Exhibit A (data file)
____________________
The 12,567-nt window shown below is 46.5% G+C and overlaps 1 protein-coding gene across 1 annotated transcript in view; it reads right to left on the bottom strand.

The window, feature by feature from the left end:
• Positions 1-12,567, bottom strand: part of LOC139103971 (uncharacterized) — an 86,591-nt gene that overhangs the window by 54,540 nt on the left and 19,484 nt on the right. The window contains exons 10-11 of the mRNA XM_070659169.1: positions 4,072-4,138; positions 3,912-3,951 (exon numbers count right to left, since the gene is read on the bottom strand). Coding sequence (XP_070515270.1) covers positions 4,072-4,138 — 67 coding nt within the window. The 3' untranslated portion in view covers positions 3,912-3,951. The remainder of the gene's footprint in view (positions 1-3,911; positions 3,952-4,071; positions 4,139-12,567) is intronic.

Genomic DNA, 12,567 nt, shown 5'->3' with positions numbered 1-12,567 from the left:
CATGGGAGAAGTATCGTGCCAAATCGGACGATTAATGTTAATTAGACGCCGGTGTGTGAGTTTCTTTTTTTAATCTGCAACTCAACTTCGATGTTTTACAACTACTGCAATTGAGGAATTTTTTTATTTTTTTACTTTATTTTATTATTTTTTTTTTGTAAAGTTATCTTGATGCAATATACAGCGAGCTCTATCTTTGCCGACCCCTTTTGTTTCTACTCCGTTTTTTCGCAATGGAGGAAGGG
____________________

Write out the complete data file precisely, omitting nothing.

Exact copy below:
The 12,567-nt window shown below is 46.5% G+C and overlaps 1 protein-coding gene across 1 annotated transcript in view; it reads right to left on the bottom strand.

The window, feature by feature from the left end:
• Positions 1-12,567, bottom strand: part of LOC139103971 (uncharacterized) — an 86,591-nt gene that overhangs the window by 54,540 nt on the left and 19,484 nt on the right. The window contains exons 10-11 of the mRNA XM_070659169.1: positions 4,072-4,138; positions 3,912-3,951 (exon numbers count right to left, since the gene is read on the bottom strand). Coding sequence (XP_070515270.1) covers positions 4,072-4,138 — 67 coding nt within the window. The 3' untranslated portion in view covers positions 3,912-3,951. The remainder of the gene's footprint in view (positions 1-3,911; positions 3,952-4,071; positions 4,139-12,567) is intronic.

Genomic DNA, 12,567 nt, shown 5'->3' with positions numbered 1-12,567 from the left:
CATGGGAGAAGTATCGTGCCAAATCGGACGATTAATGTTAATTAGACGCCGGTGTGTGAGTTTCTTTTTTTAATCTGCAACTCAACTTCGATGTTTTACAACTACTGCAATTGAGGAATTTTTTTATTTTTTTACTTTATTTTATTATTTTTTTTTTGTAAAGTTATCTTGATGCAATATACAGCGAGCTCTATCTTTGCCGACCCCTTTTGTTTCTACTCCGTTTTTTCGCAATGGAGGAAGGG